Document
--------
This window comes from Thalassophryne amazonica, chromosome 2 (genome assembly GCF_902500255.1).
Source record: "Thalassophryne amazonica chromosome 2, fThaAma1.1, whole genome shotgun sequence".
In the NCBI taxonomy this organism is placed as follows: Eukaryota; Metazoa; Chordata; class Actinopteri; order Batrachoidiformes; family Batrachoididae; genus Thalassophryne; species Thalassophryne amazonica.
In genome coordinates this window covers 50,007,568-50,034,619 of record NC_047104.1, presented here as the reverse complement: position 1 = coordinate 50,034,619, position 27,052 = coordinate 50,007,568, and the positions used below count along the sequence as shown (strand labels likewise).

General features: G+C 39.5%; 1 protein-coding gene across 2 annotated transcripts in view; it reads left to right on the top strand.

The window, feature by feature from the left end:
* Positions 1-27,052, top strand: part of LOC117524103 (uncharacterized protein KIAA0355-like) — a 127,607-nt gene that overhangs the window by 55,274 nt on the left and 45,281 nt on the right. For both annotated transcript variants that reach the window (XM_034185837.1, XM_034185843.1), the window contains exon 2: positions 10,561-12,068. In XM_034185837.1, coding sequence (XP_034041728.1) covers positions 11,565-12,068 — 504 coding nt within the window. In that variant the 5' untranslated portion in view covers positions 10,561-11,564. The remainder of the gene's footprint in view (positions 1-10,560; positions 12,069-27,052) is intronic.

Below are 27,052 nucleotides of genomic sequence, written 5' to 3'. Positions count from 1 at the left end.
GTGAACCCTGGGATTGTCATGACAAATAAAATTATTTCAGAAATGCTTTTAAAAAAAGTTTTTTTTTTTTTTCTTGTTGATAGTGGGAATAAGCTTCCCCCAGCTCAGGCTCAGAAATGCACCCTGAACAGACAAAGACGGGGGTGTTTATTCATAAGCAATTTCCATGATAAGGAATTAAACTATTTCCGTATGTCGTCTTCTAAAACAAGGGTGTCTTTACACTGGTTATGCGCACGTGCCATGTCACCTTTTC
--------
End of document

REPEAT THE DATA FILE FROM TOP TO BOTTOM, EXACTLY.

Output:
This window comes from Thalassophryne amazonica, chromosome 2 (genome assembly GCF_902500255.1).
Source record: "Thalassophryne amazonica chromosome 2, fThaAma1.1, whole genome shotgun sequence".
In the NCBI taxonomy this organism is placed as follows: Eukaryota; Metazoa; Chordata; class Actinopteri; order Batrachoidiformes; family Batrachoididae; genus Thalassophryne; species Thalassophryne amazonica.
In genome coordinates this window covers 50,007,568-50,034,619 of record NC_047104.1, presented here as the reverse complement: position 1 = coordinate 50,034,619, position 27,052 = coordinate 50,007,568, and the positions used below count along the sequence as shown (strand labels likewise).

General features: G+C 39.5%; 1 protein-coding gene across 2 annotated transcripts in view; it reads left to right on the top strand.

The window, feature by feature from the left end:
* Positions 1-27,052, top strand: part of LOC117524103 (uncharacterized protein KIAA0355-like) — a 127,607-nt gene that overhangs the window by 55,274 nt on the left and 45,281 nt on the right. For both annotated transcript variants that reach the window (XM_034185837.1, XM_034185843.1), the window contains exon 2: positions 10,561-12,068. In XM_034185837.1, coding sequence (XP_034041728.1) covers positions 11,565-12,068 — 504 coding nt within the window. In that variant the 5' untranslated portion in view covers positions 10,561-11,564. The remainder of the gene's footprint in view (positions 1-10,560; positions 12,069-27,052) is intronic.

Below are 27,052 nucleotides of genomic sequence, written 5' to 3'. Positions count from 1 at the left end.
GTGAACCCTGGGATTGTCATGACAAATAAAATTATTTCAGAAATGCTTTTAAAAAAAGTTTTTTTTTTTTTTCTTGTTGATAGTGGGAATAAGCTTCCCCCAGCTCAGGCTCAGAAATGCACCCTGAACAGACAAAGACGGGGGTGTTTATTCATAAGCAATTTCCATGATAAGGAATTAAACTATTTCCGTATGTCGTCTTCTAAAACAAGGGTGTCTTTACACTGGTTATGCGCACGTGCCATGTCACCTTTTC